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Indians often criticise the Invaders and their legacy. The secularist Constitution is primarily a Western view. However, there has never been discovered any one Hindu government that ruled India with a singled social, political or religious ideology.

It would delight me if the utopian Great Society, or Ram Rajya (literally “rule of God”) did exist. Gandhi and other nationalists held up this golden age as a an nationalist, Independent India. Hindu reformers claimed the corrupted idolatry of the and was a corruption of a lost religious unity that reawakened would rise as a beacon to the world.

Did Gandhi really believe it or was it only a metaphor? Afterall he turned the Gita – where Krishna incites Arjuna to battle  – into a tome for non violence,

It seems to me that any attempt to pin India down leaves me unsatisfied. It is as if the people of this vibrant land like its nebulous undefinable quality that allows them to be who they want as long as they don’t get caught or upset their family.

Politically, W. H. Morris-Jones described Indian politics as “a play within a play”:

“One very general way of putting the problem is to point out that the student of Indian political institutions soon forms the impression that the main thing he has to learn is that nothing is ever quiet what it seems or what it presents itself as being …..

The observer of Indian politics will not look at his subject for long before he gets the feeling that he is missing something. This feeling can perhaps be only described by metaphors…..

“Such a feeling with regard to Indian politics is perfectly justified; what the observer has so far not taken into account is the play within the play.”

As a histophile I suggest, modern Neo-Hinduism and Neo-Buddhism developed in response to Protestant, Orientalist and Western reconstructed models of History. It is to be expected. The story we tell of ourselves – our hiSTORY – develops in response to the unfolding of society. We all too often look at the past through coloured hues of a modern lens and modern politics is network of mostly European or Muslim ideas.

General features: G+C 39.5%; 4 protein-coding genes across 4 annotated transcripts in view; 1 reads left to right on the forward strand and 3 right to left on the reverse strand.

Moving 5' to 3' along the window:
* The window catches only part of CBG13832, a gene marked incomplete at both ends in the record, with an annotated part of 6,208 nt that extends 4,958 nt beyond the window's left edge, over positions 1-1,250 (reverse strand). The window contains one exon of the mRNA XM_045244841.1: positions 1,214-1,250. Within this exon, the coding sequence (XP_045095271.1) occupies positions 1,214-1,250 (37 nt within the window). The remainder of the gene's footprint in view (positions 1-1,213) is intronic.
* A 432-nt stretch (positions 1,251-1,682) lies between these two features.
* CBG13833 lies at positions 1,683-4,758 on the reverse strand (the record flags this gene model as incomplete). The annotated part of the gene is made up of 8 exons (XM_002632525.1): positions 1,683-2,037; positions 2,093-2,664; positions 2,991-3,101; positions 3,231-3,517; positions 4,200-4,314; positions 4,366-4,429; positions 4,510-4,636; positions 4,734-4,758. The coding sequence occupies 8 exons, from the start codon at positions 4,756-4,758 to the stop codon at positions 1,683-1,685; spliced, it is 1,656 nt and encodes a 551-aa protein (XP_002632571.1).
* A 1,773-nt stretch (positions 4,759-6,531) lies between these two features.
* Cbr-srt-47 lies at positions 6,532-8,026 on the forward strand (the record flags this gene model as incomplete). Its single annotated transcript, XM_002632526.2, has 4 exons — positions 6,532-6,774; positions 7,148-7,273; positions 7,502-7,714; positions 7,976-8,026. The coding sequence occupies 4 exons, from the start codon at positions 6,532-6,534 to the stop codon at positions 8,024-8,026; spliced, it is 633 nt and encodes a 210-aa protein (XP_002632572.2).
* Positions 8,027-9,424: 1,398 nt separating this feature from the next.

This the Hindu nationalist gripe and yet, remove the ceremony, you find it is also a foundation of modern Hindu nationalism that critiques it.

As K. M. Paikkar observed after Independence “Clearly, our new democratic, egalitarian and secular state is not built on the foundations of ancient India, or of Hindu thought.”

In 1888 John Strachey put it more bluntly, ”there is not, and never was an India, or even a country of India possessing, according to European ideas, any sort of unity, physical, political, social, or religious.”

Strachey saw the world through European blinkers. As Ainslie Embrose reminded us, this describes a 19th century “political artefact created by the British imperial power that was essentially artificial, with its existence dependent upon the careful exercise of that power.”

The British model made use of the Mughal models of administration, for taxation and justice. Islamic institutions influenced what a nation state means throughout South Asia.  I suggest political systems world over are ideological constructs. I suggest that the flux of contradictory thoughts that is India may offer a more unity than rigid ideologies of politicians.

I suggest the masses of India have a different view of what a political entity means. The grasping of disparate internet driven pseudo democratic sensationalism could learn from the Hindu Buddhist ideology.

Defining a nation is beyond this article, however an arbitrary perimeter cut into an terrestrial surface, ultimately an “imagined community” (Benedict Anderson) of a mutually recognised and assumed recognition and obligations to a shared culture or shared language (Gelner).

However, India has been a land of accepted difference and diversity and the internalised transmission of popular myth a life reality.

“India has been the seat of a single culture, however diversely expressed” wrote Sir Percival Spear

Instead of a Nation-State, Ravinder Kumar describes India as a “Civilization-State” with distinctive traits, social character, wealth creation social and political structures and texture of moral values.